5. Stream your way to the beach

Were you forced by the pandemic to shelve your beach vacation for another year? Live vicariously through a series or movie that puts you in tropical locations. You can go the animated route with Surf's Up or Moana, or for the teens, go big on surfing with the based-on-a-true-story movie Soul Surfer, or documentaries The Endless Summer and Riding Giants, or for pure entertainment, the original Point Break. If you like your beaches with a dollop of buried treasure, go for Pirates of the Caribbean (2003), or with a solo Tom Hanks, there's Cast Away. And then there are escapist tropical-themed movies with mature content, including Crazy Rich Asians, Forgetting Sarah Marshall, The Descendants, How Stella Got Her Groove Back, Mamma Mia!, and Sex And The City (2008). And then there's the wild and wonderful 2021 series The White Lotus (rated 17-plus on Commonsense Media)

6. Laugh until it hurts, with Telestrations

Discover the board game where there's no real winner... and everybody wins big. Billed as a visual version of the telephone game, this crowd-pleaser asks each player to sketch a quick version of a word or phrase they each get on a card, and pass it on to the next player, who then guesses the word or phrase, and who then passes it along so that the next player sketches. And so on. Things get really funny when the least artistic in the room struggle to draw something reasonable.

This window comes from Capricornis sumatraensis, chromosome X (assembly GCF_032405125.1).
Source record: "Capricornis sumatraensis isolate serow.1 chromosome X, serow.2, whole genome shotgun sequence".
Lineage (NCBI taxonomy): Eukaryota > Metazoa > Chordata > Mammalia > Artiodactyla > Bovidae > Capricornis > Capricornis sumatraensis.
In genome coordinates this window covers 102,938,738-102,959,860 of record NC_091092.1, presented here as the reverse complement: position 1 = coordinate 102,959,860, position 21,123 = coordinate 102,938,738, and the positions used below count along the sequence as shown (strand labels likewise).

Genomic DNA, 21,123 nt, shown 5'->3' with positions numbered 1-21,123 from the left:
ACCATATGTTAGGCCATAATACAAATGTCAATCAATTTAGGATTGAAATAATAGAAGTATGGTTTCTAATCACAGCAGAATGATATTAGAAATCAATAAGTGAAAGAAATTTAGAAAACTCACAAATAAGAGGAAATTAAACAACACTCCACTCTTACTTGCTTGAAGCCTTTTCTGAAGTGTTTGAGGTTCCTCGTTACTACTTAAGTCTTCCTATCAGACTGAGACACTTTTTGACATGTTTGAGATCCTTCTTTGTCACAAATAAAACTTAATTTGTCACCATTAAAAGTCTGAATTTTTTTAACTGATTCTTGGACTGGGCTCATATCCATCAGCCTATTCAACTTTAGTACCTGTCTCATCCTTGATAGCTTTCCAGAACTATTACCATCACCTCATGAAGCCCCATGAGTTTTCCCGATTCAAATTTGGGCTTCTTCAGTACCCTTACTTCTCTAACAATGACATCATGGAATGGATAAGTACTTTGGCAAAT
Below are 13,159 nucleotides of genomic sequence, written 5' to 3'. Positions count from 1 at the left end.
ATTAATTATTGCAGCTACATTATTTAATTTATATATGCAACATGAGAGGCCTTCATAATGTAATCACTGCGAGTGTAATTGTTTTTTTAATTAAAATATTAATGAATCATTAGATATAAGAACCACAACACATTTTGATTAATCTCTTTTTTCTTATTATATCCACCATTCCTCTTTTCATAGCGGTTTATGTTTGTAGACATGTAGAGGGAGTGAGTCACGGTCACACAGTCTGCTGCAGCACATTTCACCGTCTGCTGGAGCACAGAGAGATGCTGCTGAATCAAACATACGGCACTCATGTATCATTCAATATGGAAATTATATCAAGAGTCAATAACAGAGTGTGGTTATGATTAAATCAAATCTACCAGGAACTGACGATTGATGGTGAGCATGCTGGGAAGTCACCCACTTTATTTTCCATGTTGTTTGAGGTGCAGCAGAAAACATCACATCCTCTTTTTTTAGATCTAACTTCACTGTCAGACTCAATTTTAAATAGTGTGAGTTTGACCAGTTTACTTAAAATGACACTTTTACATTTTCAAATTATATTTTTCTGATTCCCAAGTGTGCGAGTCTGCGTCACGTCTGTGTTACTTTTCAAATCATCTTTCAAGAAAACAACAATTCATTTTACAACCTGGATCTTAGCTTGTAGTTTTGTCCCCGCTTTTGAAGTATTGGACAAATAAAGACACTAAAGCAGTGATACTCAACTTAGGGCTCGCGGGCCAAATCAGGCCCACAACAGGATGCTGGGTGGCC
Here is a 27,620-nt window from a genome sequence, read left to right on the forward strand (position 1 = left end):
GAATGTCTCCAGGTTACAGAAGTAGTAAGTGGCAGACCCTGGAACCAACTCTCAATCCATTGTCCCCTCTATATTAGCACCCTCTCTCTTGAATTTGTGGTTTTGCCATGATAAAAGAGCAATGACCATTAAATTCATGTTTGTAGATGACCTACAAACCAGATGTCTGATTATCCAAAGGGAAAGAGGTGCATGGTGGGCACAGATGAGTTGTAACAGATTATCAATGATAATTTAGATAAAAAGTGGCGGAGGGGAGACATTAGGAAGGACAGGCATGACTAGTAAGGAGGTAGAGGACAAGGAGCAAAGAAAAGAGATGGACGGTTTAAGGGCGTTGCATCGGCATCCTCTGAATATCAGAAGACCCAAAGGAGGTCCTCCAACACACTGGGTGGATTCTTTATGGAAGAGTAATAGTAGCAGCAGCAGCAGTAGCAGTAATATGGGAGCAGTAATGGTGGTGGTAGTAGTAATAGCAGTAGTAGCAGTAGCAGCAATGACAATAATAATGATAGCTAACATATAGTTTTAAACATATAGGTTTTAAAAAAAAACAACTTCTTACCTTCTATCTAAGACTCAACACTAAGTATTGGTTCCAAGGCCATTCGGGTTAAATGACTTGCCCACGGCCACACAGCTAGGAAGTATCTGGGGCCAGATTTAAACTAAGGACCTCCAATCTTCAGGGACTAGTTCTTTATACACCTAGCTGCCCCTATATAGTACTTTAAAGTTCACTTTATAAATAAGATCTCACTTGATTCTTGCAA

7. Watch the men's Olympic hockey final in Beijing

There are no NHL players in the mix, but that doesn't mean the hockey will be anything less than great. Former Kamloops Blazer and Edmonton Oiler goaltender Devan Dubnyk is among the Canadians likely gunning for a place in the February 20 gold medal game at 8 p.m. Pacific.

Mother and daughter cycling
Once it's no longer slippery out there, pump up the tires, check the breaks, and hit the bike trails.

8. Go for a bike ride

If you have bikes and the weather looks good, this is a great time to get the two-wheelers out of storage and ready to go. While you're pumping up those tires checking the brakes, and oiling the chain, get the kids to help, as it's never too early to learn some bike maintenance basics. You may even need to fix a flat tire.

9. Take a hike, then drink decadent hot chocolate

Rain, shine or snow, a winter hike can be a blast for all. Ensure it's a great experience by trying a new hike or a walk in a park you've never explored, dressing warmly, and creating the reward of The Best Cup of Hot Chocolate Ever when it's all done. Get the kids involved in making a hot chocolate that includes melted chocolate chips, such as this popular homemade hot chocolate recipe on

10. Declutter and recycle

Label a few bags or boxes now to start collecting stuff around your home – such as electronics or small appliances and tools – that don't belong in the blue bin. Get the whole family involved in the decluttering exercise and in the drop-off at your local recycling depot. Learn about how to get your recycling right.